What has prompted Ankara to take so dangerous, provocative and lonely a step? Some commentators have alluded to ideological drivers. It is certainly the case that the LNA contains some pro-Muslim Brotherhood (MB) elements, and that Tanriverdi, and many of the former military personnel that have been recruited by SADAT, are known for their strong Islamist persuasion. This is true too of some of the Syrian mercenary forces that will be utilised. Libya is far from the only scenario in which Turkey and Qatar have found themselves aligned with MB positions and in opposition to most of the rest of the region. Others have identified Turkey’s ‘regional power’ or ‘neo-Ottoman’ aspirations, or even its ‘delusions of grandeur’, and have sought to link Turkish policy towards Libya with its regional activism in Syria, Iraq, Qatar, Palestine and Somalia, and indeed elsewhere in Africa.
Libya seems to constitute a factor in its own right. The Ottomans tried and failed to prevent an Italian take-over of the former Ottoman Libyan lands in 1911, and in 1952 Turkey assisted Libya in the reorganisation of its armed forces. Libya appears to have loomed particularly large in the imagination of Turkey’s more Islamist-inclined leaders. Erdogan’s fellow Islamist Turkish leader, Necmettin Erbakan, tried hard to cultivate Ghaddafi’s Libya during the 1990s, while in 2010 Erdogan was awarded a Human Right prize by the Libyan leader.
More prosaically, Turkey’s companies, particularly those involved in construction, lost out substantially with the overthrow of Ghaddafi in 2011 and the subsequent chaos in the country, and it is possible that Ankara hopes to win back some of this business should its preferred Libyan factions emerge victorious.
It is more convincing, however, to point to the much-anticipated eastern Mediterranean energy bonanza and to maritime jurisdiction issues as the more likely inspiration behind Ankara’s actions in Libya. These factors will certainly have a bearing on the reactions to and consequences of Turkey’s Libyan initiative. Tripoli and Ankara signed a second MoU on 27 November, which established a maritime border between them and which rode roughshod over the Greek claim – backed by international law – that the island of Crete (and other Aegean islands) entitle Greece to extensive territorial waters and Exclusive Economic Zones (EEZs) – at the expense, it must be said, of Turkey. The Tripoli-Ankara bilateral agreement complicates the aspiration of Greece, Cyprus and Israel (which with Egypt constitute the Eastern Mediterranean Gas Forum (EMGF), signed up to on 2 January 2020, to build a 2000-kilometre natural gas pipeline that would run across the Mediterranean from Israel’s Levantine Basin offshore gas reserves to Cyprus, on to Crete and the Greek mainland. From there the gas will be transported to Italy and beyond.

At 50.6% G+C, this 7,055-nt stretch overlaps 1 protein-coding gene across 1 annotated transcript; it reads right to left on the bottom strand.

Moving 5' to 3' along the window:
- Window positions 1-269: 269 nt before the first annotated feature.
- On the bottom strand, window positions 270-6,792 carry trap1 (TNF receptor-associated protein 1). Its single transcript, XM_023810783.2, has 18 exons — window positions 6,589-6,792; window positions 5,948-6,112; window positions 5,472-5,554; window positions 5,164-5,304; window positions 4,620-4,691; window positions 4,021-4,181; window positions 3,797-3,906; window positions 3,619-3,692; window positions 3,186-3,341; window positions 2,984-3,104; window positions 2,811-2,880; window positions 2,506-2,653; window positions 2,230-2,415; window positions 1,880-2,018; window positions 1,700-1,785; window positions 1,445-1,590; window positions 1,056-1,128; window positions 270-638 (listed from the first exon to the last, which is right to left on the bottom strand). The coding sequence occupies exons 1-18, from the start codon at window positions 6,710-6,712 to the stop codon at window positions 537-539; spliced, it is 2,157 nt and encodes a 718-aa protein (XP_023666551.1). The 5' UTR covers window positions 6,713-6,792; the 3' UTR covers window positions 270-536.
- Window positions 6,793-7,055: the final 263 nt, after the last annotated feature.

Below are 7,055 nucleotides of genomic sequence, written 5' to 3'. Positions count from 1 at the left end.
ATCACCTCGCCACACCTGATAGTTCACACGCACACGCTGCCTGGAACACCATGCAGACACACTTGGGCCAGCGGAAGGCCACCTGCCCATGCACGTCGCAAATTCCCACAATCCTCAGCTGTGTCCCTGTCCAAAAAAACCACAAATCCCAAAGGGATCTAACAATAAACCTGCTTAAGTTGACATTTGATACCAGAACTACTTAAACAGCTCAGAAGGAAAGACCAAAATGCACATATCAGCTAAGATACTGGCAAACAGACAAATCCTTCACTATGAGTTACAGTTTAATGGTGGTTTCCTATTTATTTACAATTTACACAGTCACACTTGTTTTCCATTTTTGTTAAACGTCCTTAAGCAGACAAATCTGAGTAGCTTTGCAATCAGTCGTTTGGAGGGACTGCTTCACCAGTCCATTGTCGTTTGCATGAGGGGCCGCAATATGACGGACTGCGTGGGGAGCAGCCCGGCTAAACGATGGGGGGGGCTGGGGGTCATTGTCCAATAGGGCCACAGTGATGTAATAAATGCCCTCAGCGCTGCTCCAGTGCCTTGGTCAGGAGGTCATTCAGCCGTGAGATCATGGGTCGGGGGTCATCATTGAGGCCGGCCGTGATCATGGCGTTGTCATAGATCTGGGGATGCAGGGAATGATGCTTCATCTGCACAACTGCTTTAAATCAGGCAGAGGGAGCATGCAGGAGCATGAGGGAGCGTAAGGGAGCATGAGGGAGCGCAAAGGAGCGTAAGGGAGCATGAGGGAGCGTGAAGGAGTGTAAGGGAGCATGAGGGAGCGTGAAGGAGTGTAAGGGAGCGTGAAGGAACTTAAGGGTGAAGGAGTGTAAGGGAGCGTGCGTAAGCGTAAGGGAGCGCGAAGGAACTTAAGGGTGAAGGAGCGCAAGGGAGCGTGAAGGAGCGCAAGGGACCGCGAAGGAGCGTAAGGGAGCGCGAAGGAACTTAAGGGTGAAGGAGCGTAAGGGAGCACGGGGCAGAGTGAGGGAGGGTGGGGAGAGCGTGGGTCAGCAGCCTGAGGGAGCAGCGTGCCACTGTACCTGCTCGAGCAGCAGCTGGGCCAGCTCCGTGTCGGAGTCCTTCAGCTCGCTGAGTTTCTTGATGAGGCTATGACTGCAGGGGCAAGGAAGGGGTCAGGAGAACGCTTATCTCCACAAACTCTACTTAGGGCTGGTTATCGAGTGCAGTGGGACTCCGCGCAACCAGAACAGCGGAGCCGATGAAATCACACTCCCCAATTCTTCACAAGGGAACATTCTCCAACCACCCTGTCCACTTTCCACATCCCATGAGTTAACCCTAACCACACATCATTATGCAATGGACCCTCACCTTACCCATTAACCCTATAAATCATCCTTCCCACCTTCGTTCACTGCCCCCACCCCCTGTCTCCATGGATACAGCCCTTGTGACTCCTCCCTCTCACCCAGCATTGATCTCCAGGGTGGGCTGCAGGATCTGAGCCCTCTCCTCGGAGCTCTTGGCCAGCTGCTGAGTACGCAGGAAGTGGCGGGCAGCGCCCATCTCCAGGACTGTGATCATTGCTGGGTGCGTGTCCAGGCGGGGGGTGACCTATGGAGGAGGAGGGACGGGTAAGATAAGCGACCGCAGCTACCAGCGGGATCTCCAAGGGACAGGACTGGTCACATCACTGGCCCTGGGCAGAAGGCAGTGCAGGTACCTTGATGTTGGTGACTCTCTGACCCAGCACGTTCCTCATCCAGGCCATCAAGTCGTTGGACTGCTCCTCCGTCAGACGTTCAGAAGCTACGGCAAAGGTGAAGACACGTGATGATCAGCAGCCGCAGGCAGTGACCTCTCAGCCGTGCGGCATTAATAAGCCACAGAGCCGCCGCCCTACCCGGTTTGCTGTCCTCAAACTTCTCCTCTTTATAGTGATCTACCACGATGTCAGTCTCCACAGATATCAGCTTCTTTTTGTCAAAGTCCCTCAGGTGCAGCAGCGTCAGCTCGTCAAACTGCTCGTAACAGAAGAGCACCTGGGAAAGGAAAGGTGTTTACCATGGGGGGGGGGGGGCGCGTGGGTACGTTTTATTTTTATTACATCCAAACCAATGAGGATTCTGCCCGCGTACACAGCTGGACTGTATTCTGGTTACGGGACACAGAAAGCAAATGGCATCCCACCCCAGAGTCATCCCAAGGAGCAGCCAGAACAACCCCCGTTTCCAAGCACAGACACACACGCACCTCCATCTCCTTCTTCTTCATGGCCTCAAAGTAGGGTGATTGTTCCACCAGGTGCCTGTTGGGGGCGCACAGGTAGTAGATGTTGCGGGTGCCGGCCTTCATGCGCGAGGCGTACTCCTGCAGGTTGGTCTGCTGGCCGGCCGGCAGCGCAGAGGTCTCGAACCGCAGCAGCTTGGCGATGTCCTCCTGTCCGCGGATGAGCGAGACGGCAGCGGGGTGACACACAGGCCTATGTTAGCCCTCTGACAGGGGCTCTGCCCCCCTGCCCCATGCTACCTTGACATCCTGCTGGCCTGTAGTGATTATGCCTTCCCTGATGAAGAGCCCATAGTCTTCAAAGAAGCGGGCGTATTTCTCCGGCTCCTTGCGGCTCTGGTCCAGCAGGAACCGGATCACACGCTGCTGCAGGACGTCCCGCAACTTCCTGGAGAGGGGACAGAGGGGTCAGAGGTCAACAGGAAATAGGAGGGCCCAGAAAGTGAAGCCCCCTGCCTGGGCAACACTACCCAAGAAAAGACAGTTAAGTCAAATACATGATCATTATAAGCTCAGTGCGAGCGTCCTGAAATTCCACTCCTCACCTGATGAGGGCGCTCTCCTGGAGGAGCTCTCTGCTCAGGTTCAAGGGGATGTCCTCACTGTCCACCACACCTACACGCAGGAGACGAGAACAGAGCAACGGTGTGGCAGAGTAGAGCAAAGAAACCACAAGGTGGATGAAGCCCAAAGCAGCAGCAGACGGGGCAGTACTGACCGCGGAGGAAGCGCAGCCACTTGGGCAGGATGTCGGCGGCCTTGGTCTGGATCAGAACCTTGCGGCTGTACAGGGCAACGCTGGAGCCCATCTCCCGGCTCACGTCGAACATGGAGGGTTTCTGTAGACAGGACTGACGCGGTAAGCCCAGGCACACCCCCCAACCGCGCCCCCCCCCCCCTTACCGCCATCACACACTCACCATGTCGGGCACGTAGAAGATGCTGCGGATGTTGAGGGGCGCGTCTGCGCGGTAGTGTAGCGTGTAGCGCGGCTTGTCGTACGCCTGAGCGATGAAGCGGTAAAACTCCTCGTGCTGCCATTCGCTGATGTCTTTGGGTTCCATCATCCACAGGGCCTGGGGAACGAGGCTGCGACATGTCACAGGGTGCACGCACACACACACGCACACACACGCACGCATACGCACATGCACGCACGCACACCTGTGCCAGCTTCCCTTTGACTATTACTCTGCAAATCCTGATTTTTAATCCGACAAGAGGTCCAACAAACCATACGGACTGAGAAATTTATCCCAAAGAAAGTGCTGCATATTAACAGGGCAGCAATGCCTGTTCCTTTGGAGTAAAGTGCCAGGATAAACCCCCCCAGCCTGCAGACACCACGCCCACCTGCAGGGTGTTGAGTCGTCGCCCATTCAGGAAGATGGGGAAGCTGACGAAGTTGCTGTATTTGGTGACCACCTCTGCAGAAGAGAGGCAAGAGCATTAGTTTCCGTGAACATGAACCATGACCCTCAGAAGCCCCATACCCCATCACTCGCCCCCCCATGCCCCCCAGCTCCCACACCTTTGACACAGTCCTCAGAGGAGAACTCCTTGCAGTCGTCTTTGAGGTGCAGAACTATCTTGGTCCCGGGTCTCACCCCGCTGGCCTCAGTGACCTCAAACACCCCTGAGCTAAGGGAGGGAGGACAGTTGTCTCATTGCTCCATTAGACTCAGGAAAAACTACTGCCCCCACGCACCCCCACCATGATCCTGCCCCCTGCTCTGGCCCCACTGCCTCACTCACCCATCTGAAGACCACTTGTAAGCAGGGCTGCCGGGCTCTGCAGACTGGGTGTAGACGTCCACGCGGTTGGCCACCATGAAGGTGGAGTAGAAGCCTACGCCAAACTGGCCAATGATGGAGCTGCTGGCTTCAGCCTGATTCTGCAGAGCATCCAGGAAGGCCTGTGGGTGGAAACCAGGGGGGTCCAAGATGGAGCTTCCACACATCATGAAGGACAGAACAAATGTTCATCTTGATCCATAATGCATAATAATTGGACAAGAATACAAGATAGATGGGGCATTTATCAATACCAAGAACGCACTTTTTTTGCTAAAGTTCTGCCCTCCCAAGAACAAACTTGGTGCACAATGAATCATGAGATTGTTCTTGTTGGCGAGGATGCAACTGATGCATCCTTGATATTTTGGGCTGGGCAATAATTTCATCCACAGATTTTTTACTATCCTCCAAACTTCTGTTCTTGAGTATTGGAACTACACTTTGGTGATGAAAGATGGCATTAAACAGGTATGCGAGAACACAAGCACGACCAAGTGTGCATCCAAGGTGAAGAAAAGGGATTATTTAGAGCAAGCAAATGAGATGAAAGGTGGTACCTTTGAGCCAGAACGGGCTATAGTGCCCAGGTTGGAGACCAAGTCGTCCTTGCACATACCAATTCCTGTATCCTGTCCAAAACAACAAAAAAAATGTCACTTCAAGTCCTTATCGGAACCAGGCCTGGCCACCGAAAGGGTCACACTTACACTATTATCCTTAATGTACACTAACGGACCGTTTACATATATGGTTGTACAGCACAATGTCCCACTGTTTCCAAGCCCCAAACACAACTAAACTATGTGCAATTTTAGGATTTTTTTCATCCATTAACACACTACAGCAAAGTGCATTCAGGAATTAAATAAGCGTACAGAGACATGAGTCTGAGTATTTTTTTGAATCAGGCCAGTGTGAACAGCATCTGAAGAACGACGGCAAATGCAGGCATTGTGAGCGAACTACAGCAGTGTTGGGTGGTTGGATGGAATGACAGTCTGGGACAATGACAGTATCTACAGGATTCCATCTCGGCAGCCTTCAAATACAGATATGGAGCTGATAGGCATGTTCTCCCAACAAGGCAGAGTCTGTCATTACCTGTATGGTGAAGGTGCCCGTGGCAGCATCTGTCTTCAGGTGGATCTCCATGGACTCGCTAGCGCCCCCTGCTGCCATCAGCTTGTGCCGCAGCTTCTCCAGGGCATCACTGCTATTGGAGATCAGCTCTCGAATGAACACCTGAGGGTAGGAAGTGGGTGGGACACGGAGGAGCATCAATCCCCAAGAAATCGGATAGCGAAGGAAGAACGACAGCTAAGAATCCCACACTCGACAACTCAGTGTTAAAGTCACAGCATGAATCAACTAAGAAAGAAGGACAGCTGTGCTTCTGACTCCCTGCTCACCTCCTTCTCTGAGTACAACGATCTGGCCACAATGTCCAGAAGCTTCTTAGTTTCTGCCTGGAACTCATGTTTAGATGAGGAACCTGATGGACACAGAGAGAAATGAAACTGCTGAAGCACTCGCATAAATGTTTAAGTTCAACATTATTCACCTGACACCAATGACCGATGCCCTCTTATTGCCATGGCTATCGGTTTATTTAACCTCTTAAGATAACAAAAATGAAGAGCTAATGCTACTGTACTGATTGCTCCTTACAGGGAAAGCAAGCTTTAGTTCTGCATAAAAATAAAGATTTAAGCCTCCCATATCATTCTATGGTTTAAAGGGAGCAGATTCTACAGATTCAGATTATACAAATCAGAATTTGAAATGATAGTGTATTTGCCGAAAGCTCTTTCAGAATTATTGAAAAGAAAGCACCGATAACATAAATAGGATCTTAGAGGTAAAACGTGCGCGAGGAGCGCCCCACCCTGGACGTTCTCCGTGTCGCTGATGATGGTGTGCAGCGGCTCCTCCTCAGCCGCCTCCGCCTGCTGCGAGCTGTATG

The EU has earmarked funds for the project. Indeed, most of the interested parties – Greece, Cyprus, Egypt, France and Italy – will hold a summit in Cairo on 8 January to discuss the Libyan and Eastern Mediterranean issues, on the same day that Putin and Erdogan are set to meet to discuss Syria and Libya.
Turkey has felt itself excluded from the growing energy cooperation in the Eastern Mediterranean. It has opposed the EEZ agreements that Cyprus has entered into with its neighbours, on the basis that the TRNC has not been consulted and is in danger of losing out from the proceeds of the energy finds in Cypriot waters. Turkey has sent survey vessels, backed by gun boats, into Nicosia’s claimed Cypriot EEZ, which has led to stand-offs with western, Israeli and Greek energy exploration and maritime patrol vessels. Turkey’s actions around Cyprus have served to swing the US and the EU towards the positions adopted by the EMGF countries.
It is possible that Turkey’s aggressive behaviour towards both the Eastern Mediterranean and Libyan imbroglios will force the hand of regional and international diplomacy. Perhaps this is Ankara’s hope and calculation.
However, the legally dubious nature of the positions it has adopted; their obstructive impact on the interests of others; the fierce reaction of countries such as Greece – which has angrily condemned the Tripoli-Ankara maritime partition and lobbied for legal and global diplomatic intervention – and Egypt, which has similarly rejected Turkey’s stance on Eastern Mediterranean energy issues, its maritime deal with Libya, and its involvement in ‘Arab affairs’ in Libya; and the general discomfort felt throughout the region and beyond with Ankara’s alleged support for MB and jihadi elements and with its broader assertiveness, all suggest that Turkey’s isolation is set to deepen still further.
Ankara appears to prefer military assertiveness over diplomatic engagement. In Libya, as in the Eastern Mediterranean and elsewhere, the success of such an approach depends greatly on whether others decide to react in kind.